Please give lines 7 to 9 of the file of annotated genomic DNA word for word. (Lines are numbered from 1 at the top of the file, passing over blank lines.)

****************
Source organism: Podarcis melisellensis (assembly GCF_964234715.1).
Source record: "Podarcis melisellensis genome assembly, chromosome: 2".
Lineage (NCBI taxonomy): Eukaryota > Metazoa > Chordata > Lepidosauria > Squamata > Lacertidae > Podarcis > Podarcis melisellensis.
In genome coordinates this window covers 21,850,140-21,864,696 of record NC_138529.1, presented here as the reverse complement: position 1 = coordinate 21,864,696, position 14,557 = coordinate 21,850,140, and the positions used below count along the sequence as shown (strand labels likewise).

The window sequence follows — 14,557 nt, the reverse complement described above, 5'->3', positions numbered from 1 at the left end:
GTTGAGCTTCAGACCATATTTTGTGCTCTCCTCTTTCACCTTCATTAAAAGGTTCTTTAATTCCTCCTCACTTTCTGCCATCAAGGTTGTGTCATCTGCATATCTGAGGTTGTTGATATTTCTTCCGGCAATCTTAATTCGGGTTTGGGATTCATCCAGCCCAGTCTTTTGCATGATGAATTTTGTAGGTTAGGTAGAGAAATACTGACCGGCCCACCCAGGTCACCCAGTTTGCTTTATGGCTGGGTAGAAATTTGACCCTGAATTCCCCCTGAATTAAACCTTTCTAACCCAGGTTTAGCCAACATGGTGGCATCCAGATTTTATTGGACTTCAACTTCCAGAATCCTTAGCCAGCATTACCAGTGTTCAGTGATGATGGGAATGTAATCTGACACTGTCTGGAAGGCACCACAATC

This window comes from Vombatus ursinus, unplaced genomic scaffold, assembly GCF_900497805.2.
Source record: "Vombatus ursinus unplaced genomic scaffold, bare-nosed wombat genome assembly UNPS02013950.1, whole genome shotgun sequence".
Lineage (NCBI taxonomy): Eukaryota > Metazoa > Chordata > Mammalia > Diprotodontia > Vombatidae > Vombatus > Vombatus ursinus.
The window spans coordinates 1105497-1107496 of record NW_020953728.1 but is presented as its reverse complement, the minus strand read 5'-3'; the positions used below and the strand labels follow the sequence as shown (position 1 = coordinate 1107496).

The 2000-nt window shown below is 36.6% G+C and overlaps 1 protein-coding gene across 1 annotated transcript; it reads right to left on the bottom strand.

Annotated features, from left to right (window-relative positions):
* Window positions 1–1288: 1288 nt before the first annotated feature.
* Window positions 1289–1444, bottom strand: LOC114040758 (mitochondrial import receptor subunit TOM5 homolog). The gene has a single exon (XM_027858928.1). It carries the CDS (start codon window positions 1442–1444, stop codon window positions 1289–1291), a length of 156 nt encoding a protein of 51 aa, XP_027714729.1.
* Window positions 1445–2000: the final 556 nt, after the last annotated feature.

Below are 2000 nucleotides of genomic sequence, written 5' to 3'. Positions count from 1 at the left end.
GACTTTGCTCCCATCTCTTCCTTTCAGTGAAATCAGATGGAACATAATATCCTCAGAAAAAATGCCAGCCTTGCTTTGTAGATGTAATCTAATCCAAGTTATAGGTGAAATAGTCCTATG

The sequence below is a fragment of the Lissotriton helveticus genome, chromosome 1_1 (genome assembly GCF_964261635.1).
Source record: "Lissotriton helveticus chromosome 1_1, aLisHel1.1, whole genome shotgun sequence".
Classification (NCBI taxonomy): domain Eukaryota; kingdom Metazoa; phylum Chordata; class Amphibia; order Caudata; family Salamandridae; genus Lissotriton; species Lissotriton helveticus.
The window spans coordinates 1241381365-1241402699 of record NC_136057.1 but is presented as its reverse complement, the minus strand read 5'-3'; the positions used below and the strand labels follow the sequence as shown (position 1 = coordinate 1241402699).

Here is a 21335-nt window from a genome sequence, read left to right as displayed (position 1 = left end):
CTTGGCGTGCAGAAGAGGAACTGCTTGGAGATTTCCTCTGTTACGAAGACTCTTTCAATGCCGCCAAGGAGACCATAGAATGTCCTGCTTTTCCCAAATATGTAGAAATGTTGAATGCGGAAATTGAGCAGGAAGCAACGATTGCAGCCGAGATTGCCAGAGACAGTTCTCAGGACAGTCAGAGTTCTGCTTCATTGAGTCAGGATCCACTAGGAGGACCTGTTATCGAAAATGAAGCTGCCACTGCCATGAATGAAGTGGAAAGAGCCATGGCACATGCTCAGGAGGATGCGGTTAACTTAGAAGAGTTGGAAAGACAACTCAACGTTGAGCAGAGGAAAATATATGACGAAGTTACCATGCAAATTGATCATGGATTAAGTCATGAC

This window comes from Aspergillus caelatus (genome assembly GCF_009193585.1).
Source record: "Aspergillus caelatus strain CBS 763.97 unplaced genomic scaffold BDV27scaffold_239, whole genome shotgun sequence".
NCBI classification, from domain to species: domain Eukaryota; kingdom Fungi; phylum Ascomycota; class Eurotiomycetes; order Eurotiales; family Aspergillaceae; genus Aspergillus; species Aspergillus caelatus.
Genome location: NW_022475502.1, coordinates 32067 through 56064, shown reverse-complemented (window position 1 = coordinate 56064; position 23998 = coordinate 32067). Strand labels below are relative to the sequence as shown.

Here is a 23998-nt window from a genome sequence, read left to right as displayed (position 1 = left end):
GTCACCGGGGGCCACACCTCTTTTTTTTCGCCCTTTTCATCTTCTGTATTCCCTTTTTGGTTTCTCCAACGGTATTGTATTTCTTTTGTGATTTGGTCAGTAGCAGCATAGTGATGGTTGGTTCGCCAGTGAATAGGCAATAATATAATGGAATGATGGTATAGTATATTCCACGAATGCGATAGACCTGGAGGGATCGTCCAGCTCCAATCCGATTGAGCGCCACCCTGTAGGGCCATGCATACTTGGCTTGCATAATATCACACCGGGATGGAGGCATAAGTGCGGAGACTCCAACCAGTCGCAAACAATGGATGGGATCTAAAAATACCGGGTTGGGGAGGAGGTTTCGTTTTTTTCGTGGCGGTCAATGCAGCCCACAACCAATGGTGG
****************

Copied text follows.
This window comes from Vombatus ursinus, unplaced genomic scaffold, assembly GCF_900497805.2.
Source record: "Vombatus ursinus unplaced genomic scaffold, bare-nosed wombat genome assembly UNPS02013950.1, whole genome shotgun sequence".
Lineage (NCBI taxonomy): Eukaryota > Metazoa > Chordata > Mammalia > Diprotodontia > Vombatidae > Vombatus > Vombatus ursinus.